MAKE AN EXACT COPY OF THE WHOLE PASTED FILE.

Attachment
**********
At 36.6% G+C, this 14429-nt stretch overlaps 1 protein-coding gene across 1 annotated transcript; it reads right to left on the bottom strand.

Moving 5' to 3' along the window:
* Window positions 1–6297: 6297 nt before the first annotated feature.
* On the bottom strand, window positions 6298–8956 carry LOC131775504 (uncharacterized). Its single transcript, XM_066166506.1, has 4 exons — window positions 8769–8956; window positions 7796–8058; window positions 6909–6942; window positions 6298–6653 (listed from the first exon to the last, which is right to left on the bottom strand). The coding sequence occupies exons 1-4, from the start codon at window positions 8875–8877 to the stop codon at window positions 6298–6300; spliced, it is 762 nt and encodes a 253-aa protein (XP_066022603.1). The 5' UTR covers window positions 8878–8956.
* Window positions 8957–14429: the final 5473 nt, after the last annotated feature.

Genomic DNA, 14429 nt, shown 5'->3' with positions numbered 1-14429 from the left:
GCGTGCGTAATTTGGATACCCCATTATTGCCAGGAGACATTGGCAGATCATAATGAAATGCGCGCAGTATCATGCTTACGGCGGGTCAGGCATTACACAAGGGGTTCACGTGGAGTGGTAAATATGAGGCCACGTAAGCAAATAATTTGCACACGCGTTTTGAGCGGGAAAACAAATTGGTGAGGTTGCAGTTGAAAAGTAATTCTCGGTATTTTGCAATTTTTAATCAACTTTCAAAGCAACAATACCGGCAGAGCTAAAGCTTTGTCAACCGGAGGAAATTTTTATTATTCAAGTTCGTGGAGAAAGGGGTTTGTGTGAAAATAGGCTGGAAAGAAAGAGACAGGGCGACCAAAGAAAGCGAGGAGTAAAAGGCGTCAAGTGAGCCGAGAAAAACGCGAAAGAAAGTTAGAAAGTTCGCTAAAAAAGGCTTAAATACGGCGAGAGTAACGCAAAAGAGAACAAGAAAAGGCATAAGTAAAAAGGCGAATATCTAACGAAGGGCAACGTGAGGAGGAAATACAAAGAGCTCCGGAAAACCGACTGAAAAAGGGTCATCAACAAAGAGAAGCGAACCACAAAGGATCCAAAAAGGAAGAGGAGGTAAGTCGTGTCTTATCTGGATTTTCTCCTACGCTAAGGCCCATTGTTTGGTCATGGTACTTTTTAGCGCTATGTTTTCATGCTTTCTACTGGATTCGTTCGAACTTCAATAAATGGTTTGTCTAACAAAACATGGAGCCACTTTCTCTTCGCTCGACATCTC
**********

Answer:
At 36.6% G+C, this 14429-nt stretch overlaps 1 protein-coding gene across 1 annotated transcript; it reads right to left on the bottom strand.

Moving 5' to 3' along the window:
* Window positions 1–6297: 6297 nt before the first annotated feature.
* On the bottom strand, window positions 6298–8956 carry LOC131775504 (uncharacterized). Its single transcript, XM_066166506.1, has 4 exons — window positions 8769–8956; window positions 7796–8058; window positions 6909–6942; window positions 6298–6653 (listed from the first exon to the last, which is right to left on the bottom strand). The coding sequence occupies exons 1-4, from the start codon at window positions 8875–8877 to the stop codon at window positions 6298–6300; spliced, it is 762 nt and encodes a 253-aa protein (XP_066022603.1). The 5' UTR covers window positions 8878–8956.
* Window positions 8957–14429: the final 5473 nt, after the last annotated feature.

Genomic DNA, 14429 nt, shown 5'->3' with positions numbered 1-14429 from the left:
GCGTGCGTAATTTGGATACCCCATTATTGCCAGGAGACATTGGCAGATCATAATGAAATGCGCGCAGTATCATGCTTACGGCGGGTCAGGCATTACACAAGGGGTTCACGTGGAGTGGTAAATATGAGGCCACGTAAGCAAATAATTTGCACACGCGTTTTGAGCGGGAAAACAAATTGGTGAGGTTGCAGTTGAAAAGTAATTCTCGGTATTTTGCAATTTTTAATCAACTTTCAAAGCAACAATACCGGCAGAGCTAAAGCTTTGTCAACCGGAGGAAATTTTTATTATTCAAGTTCGTGGAGAAAGGGGTTTGTGTGAAAATAGGCTGGAAAGAAAGAGACAGGGCGACCAAAGAAAGCGAGGAGTAAAAGGCGTCAAGTGAGCCGAGAAAAACGCGAAAGAAAGTTAGAAAGTTCGCTAAAAAAGGCTTAAATACGGCGAGAGTAACGCAAAAGAGAACAAGAAAAGGCATAAGTAAAAAGGCGAATATCTAACGAAGGGCAACGTGAGGAGGAAATACAAAGAGCTCCGGAAAACCGACTGAAAAAGGGTCATCAACAAAGAGAAGCGAACCACAAAGGATCCAAAAAGGAAGAGGAGGTAAGTCGTGTCTTATCTGGATTTTCTCCTACGCTAAGGCCCATTGTTTGGTCATGGTACTTTTTAGCGCTATGTTTTCATGCTTTCTACTGGATTCGTTCGAACTTCAATAAATGGTTTGTCTAACAAAACATGGAGCCACTTTCTCTTCGCTCGACATCTC